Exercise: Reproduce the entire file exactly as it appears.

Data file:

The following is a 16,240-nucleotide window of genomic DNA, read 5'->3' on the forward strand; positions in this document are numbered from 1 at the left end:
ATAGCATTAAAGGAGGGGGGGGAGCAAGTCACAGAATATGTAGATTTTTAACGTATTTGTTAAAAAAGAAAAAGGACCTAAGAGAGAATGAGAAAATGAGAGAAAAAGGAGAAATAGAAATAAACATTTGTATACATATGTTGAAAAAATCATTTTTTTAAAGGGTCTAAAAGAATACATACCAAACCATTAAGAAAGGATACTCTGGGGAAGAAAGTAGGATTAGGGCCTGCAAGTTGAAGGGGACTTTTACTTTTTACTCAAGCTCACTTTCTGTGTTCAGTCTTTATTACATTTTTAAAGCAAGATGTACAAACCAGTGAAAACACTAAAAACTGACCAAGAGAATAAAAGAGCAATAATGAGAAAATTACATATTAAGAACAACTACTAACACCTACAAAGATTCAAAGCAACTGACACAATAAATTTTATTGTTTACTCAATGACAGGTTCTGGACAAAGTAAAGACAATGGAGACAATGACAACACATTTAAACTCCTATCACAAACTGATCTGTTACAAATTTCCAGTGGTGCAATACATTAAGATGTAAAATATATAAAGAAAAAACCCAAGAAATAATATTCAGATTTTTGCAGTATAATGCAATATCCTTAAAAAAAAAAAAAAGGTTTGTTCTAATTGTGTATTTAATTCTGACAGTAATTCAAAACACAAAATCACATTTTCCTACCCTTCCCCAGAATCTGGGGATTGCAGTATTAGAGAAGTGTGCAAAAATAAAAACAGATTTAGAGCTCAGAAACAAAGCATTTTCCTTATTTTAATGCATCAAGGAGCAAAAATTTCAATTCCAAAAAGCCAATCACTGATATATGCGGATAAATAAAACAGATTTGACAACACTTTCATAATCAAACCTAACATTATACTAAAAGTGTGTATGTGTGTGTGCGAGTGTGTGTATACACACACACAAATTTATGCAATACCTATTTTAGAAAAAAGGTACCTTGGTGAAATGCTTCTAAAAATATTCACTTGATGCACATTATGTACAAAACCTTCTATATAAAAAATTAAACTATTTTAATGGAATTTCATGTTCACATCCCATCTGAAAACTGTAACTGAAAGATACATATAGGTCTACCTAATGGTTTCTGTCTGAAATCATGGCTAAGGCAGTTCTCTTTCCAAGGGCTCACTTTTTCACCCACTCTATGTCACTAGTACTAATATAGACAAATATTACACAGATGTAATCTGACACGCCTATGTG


The following is a 16,240-nucleotide window of genomic DNA, read 5'->3' on the forward strand; positions in this document are numbered from 1 at the left end:
ATAGCATTAAAGGAGGGGGGGGAGCAAGTCACAGAATATGTAGATTTTTAACGTATTTGTTAAAAAAGAAAAAGGACCTAAGAGAGAATGAGAAAATGAGAGAAAAAGGAGAAATAGAAATAAACATTTGTATACATATGTTGAAAAAATCATTTTTTTAAAGGGTCTAAAAGAATACATACCAAACCATTAAGAAAGGATACTCTGGGGAAGAAAGTAGGATTAGGGCCTGCAAGTTGAAGGGGACTTTTACTTTTTACTCAAGCTCACTTTCTGTGTTCAGTCTTTATTACATTTTTAAAGCAAGATGTACAAACCAGTGAAAACACTAAAAACTGACCAAGAGAATAAAAGAGCAATAATGAGAAAATTACATATTAAGAACAACTACTAACACCTACAAAGATTCAAAGCAACTGACACAATAAATTTTATTGTTTACTCAATGACAGGTTCTGGACAAAGTAAAGACAATGGAGACAATGACAACACATTTAAACTCCTATCACAAACTGATCTGTTACAAATTTCCAGTGGTGCAATACATTAAGATGTAAAATATATAAAGAAAAAACCCAAGAAATAATATTCAGATTTTTGCAGTATAATGCAATATCCTTAAAAAAAAAAAAAAGGTTTGTTCTAATTGTGTATTTAATTCTGACAGTAATTCAAAACACAAAATCACATTTTCCTACCCTTCCCCAGAATCTGGGGATTGCAGTATTAGAGAAGTGTGCAAAAATAAAAACAGATTTAGAGCTCAGAAACAAAGCATTTTCCTTATTTTAATGCATCAAGGAGCAAAAATTTCAATTCCAAAAAGCCAATCACTGATATATGCGGATAAATAAAACAGATTTGACAACACTTTCATAATCAAACCTAACATTATACTAAAAGTGTGTATGTGTGTGTGCGAGTGTGTGTATACACACACACAAATTTATGCAATACCTATTTTAGAAAAAAGGTACCTTGGTGAAATGCTTCTAAAAATATTCACTTGATGCACATTATGTACAAAACCTTCTATATAAAAAATTAAACTATTTTAATGGAATTTCATGTTCACATCCCATCTGAAAACTGTAACTGAAAGATACATATAGGTCTACCTAATGGTTTCTGTCTGAAATCATGGCTAAGGCAGTTCTCTTTCCAAGGGCTCACTTTTTCACCCACTCTATGTCACTAGTACTAATATAGACAAATATTACACAGATGTAATCTGACACGCCTATGTG